It applies equally to Chinese speakers.
Friday 22 August 2008
Boris and his Urgroßvater
Who Do You Think You Are?™ is a BBC television programme in which well-known personalities trace their ancestry. This week’s subject was Boris Johnson, the mayor of London. He discovered that his great-grandfather, who was Turkish, was stoned by a mob and stabbed to death. Boris also found that he is descended from King George II and so related to all the royalty of Europe.
In digging up these facts he took us on visits to both Turkey and Germany. Being an educated chap, he can speak some German. Well, sort of. You can see and hear for yourself in this video clip.
Searching through the state archives in Augsburg (just before three minutes into the clip) he exclaims
... Natürlich Vater war Prinz Paul von Württemberg ...aha! ... ich habe der Mystery gecrackt!
I’m not going to comment on the missing article and grammatical ending in the first sentence or the mock German of the last (which should probably be something like ich hab’s enträtselt!). What struck me was the baneful influence of the German spelling. Boris interprets the letter V in the English way, as v, instead of in the German way, as f. He pronounces Vater as ˈvɑːtə and von as vɒn. In real German they are ˈfaːtɐ and fɔn.
Boris can never have heard any German speaker pronounce those words with a voiced fricative. He can be familiar with them only in the written form. The different spelling-to-sound conventions of English and German are to blame for his mispronunciation.
Actually, though, the situation is slightly more complicated. Although German v stands for f in most words (Vater, von, verstehen, Vogel, Bevölkerung), there are a few words of foreign origin in which it stands for v. They include aktive akˈtiːvə, nervös nɛrˈvøːs and, importantly for phoneticians, Vokal voˈkaːl, the word for ‘vowel’.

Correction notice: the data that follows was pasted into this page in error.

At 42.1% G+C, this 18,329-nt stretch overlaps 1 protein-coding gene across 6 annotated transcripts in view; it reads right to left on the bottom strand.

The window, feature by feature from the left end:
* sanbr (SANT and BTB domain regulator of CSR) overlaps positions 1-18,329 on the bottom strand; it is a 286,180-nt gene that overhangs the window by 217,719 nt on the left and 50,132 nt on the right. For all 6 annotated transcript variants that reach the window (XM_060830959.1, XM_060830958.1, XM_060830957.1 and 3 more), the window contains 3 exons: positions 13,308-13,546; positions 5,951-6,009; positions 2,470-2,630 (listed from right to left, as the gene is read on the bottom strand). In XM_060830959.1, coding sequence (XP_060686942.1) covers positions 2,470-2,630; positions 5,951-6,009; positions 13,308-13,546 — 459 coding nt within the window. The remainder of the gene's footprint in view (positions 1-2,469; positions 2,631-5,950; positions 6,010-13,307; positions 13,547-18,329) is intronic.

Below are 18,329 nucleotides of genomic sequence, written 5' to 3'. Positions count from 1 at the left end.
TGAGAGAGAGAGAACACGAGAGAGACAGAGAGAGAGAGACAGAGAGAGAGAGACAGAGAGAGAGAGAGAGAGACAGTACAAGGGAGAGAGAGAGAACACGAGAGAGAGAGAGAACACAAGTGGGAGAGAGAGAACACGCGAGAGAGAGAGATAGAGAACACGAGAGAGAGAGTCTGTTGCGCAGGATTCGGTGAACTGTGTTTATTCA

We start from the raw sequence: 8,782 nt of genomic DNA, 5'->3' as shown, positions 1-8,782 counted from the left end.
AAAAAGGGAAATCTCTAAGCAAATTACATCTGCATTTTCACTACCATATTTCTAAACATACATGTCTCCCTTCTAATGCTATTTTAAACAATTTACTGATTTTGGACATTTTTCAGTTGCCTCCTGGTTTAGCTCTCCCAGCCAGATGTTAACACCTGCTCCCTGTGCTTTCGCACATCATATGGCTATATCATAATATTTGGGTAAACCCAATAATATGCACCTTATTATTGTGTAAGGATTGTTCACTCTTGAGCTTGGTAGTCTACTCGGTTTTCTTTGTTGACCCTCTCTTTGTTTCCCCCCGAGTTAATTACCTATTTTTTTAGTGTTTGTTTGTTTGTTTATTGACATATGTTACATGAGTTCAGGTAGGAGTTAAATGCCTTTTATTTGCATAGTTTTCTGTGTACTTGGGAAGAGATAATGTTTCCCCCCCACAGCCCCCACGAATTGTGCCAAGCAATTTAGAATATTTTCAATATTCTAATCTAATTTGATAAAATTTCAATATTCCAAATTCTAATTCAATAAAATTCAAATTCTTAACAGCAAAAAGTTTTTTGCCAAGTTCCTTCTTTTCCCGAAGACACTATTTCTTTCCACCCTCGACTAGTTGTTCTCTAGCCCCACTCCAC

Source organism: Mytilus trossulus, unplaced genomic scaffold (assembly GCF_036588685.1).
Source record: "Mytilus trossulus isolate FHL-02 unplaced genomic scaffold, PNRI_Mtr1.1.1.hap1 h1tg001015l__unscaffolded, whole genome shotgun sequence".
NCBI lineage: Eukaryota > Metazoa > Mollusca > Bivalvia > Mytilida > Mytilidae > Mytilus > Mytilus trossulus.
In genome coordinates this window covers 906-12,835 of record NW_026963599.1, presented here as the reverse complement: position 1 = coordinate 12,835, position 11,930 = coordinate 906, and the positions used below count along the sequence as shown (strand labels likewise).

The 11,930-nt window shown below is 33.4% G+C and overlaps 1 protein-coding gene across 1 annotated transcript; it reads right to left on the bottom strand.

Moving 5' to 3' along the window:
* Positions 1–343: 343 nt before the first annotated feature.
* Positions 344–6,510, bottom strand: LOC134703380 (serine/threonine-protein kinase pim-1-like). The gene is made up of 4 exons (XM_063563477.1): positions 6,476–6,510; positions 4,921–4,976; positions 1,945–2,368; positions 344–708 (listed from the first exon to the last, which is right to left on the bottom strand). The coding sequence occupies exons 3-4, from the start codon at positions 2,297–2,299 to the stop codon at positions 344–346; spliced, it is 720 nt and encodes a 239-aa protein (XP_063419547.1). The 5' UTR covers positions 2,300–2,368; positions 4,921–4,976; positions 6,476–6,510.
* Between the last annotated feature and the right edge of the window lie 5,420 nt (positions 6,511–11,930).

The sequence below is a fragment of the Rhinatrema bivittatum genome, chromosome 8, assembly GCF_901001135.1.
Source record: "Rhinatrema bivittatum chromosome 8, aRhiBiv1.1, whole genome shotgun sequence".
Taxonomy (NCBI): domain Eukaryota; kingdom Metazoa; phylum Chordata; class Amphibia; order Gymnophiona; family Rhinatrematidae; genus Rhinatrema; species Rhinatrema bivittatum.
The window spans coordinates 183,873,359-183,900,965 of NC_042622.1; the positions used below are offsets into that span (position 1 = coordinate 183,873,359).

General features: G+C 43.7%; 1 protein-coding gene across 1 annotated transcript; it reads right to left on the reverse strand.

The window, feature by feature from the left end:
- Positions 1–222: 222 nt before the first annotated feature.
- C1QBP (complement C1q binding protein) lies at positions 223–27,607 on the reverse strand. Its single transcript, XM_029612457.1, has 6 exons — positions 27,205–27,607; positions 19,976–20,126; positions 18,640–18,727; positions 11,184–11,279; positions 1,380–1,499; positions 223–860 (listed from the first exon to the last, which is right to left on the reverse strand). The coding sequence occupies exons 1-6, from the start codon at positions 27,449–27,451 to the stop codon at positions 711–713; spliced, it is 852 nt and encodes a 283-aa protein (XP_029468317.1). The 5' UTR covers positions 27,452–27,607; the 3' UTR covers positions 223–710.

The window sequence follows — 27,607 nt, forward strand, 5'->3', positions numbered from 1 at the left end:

Thursday 21 August 2008
Harry Campbell writes
I have always wondered why the island of Antigua, named after the Church of Santa Maria de la Antigua in Seville and so much in the news recently for tragic reasons, is pronounced without the w that one would expect of a Spanish word: an-TEE-guh (forgive Mickey Mouse phons). Apparently the town of Antigua in Guatemala is indeed pronounced an-TEE-gwa. I can't see why the long-standing British influence would have deleted the w, since if anything it tends to add a superfluous one even where the orthographic u precedes a weak vowel, as in the common mispronunciation of "Miguel" (eg Indurain the cyclist) as mig-WEL.
This is a good question. I don’t know the answer, and I don’t know where to look for it. There is no doubt that we Brits, like the locals, overwhelmingly say ænˈtiːgə for the Caribbean island. North Americans, it is true, sometimes come up with ɑːnˈtiːgwɑː (or -gwə), but I tend to think of that as in the same category as pronouncing Leicester as ˈlaɪsestər — just a funny spelling-based American mispronunciation.
Antigua’s twin island is Barbuda, pronounced — by those who are familiar with it — as bɑːˈbjuːdə. It tends to crop up mainly in the official name of the country, Antigua and Barbuda, and in the Olympics coverage this week I have several times heard it pronounced without its jod as bɑːˈbuːdə, which is what it would be if it were Spanish-speaking and not just Spanish-derived.
Miguel is indeed miˈgel in Spanish (or allophonically miˈɣel). But Spanish gu stands for plain g only before the letters e and i; before a and o it stands for gw. Accordingly, as a Spanish word antigua is anˈtiɣwa (it is the feminine form of the adjective antiguo anˈtiɣwo). We preserve this w when we anglicize the names Paraguay, Uruguay and Guatemala: so why do we treat Antigua differently? As I say, I don’t know why, but we do.
(See also my blog for 2 May 2006.)
Wednesday 20 August 2008
Those who follow the Olympics will have noticed that one of the classes of sailing boat competing there is an yngling.